Land claims A claim to a territory and its resources made by a First Nation, tribe or band based on ongoing usage over time prior to first contact with European colonists. The federal government recognizes three classes of claims: comprehensive, specific, and claims of another kind.
Local hire Often, as a condition of getting a project, or of getting government approval, a construction employer must agree to hire a set number of local residents for a project. Similarly, the project may be required to hire a certain number of Indigenous employees. These local hire requirements conflict with most unions’ hiring hall rules. Special arrangements are often made at the start of each job to accommodate local hires.
Métis People of mixed First Nations and European ancestry who identify themselves as Métis people and are accepted as such by a Métis community. Métis history and culture draw on diverse ancestral origins, including Scottish, Irish, French, Ojibway and Cree.
Non-status Indians Indians who are not entitled or failed to be registered under the Indian Act. A lack of entitlement may be due to a person’s ancestors failing to be registered, or the person may have lost his or her status under former provisions of the Indian Act.
Pre-apprenticeship training programs

Pre-apprenticeship training programs help potential entrants to the apprenticeship system develop their job skills and trade readiness so they will be prepared to find work as apprentices.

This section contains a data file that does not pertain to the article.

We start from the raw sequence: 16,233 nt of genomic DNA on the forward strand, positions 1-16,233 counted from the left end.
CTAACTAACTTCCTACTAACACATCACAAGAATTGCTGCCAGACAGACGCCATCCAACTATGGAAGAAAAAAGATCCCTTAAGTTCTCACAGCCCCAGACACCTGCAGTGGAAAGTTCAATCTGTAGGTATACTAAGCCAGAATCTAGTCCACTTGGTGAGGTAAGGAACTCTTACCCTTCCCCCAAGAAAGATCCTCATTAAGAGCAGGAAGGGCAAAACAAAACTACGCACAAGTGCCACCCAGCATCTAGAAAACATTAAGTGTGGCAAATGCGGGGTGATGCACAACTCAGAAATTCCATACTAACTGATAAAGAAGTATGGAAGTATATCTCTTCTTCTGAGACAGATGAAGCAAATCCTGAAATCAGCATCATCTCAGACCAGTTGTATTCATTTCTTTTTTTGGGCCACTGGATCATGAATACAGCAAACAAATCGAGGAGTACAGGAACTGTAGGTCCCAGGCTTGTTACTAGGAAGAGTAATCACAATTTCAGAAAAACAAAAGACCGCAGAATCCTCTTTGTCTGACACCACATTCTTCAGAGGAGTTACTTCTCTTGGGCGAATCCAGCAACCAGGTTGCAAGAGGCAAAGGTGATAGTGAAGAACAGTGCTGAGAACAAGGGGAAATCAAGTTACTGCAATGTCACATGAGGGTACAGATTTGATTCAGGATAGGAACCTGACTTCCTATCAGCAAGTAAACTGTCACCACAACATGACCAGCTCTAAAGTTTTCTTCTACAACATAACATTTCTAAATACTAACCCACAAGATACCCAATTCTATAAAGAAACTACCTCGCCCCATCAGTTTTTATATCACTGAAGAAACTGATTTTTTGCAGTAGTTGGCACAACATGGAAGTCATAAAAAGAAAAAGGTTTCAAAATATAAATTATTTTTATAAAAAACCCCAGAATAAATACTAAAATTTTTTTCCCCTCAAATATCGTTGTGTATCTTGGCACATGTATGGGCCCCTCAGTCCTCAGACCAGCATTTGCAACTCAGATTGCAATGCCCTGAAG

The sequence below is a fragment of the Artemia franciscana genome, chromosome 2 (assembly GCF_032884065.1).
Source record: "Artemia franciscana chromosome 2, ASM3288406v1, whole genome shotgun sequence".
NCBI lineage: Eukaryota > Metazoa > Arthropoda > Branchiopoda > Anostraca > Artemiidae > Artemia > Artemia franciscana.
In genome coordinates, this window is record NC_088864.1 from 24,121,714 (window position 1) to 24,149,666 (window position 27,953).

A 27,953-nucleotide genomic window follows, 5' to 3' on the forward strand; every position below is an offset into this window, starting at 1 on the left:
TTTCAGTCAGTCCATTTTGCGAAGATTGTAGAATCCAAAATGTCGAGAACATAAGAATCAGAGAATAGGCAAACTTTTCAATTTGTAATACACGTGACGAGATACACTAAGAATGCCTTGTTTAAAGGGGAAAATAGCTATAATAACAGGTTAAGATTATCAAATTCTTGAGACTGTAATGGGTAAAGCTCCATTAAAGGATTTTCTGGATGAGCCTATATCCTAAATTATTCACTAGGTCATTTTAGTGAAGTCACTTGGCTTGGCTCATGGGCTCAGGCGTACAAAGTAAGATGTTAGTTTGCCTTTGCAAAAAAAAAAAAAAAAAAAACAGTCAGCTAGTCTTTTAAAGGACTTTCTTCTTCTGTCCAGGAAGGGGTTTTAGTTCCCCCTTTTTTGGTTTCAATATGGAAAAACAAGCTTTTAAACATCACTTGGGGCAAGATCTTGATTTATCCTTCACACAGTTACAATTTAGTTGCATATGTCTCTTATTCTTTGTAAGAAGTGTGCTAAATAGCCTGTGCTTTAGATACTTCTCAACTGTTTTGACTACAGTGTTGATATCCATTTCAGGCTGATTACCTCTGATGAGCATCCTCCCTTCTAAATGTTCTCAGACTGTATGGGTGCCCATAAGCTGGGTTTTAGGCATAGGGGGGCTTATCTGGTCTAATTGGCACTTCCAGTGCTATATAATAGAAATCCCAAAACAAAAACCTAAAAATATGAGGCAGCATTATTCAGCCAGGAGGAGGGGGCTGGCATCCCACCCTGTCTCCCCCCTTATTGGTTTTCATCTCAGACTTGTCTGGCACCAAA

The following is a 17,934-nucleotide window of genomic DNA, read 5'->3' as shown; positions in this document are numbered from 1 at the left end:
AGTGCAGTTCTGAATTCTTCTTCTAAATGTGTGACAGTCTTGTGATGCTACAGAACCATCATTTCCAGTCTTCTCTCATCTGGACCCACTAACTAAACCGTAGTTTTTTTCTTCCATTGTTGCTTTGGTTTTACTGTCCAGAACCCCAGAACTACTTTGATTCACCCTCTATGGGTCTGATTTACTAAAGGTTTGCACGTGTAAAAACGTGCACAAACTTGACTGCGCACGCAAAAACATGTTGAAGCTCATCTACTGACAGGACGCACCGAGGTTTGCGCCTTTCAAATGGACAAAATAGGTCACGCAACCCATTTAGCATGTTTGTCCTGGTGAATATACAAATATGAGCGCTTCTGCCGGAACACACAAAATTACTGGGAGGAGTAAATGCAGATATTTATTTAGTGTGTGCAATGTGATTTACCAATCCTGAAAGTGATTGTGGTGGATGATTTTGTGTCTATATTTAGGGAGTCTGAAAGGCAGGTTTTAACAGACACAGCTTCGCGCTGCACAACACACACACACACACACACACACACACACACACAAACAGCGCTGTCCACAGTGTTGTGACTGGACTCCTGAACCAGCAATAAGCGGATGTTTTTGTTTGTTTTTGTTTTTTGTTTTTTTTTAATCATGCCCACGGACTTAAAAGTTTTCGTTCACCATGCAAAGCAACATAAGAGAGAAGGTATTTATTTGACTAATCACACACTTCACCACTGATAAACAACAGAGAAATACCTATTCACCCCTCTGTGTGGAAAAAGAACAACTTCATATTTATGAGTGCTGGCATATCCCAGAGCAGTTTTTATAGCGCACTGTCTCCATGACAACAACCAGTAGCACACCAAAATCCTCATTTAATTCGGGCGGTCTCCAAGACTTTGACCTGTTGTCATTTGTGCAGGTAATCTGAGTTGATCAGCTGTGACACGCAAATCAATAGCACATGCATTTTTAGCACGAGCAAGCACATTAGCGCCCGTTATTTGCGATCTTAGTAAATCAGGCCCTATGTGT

Programs are up to 40 weeks long and include the Level 1 apprenticeship in-school training, relevant safety training and a minimum 8-week work placement. Programs may also include trade readiness, employment preparation and academic upgrading.

Red Seal The Red Seal is a symbol of certified journeypersons’ interprovincial/territorial qualifications in designated Red Seal trades. Adopted by the Interprovincial Standards Red Seal Program, the Red Seal is placed on the provincial or territorial certificate of apprenticeship and on the journeyperson certification. Fifty trades are currently designated as Red Seal trades, comprising about 90% of all apprentices and more than 80% of the total trades workforce in Canada.
Registered Indian A person who is defined as an Indian under the Indian Act, and who is registered under the Act.
Reserve Reserves are parcels or tracts of land that have been set apart by the Government of Canada for the use and benefit of an Indian band. Legal title to Indian reserve land is vested with the federal government. Most reserves were intentionally set far apart from roads, railroads or urban areas.
Self-government All First Nations were once self-governing. In modern language, the term “self-government” has come to mean reacquired control over all aspects of First Nations lands and negotiated governance on the lands and affairs.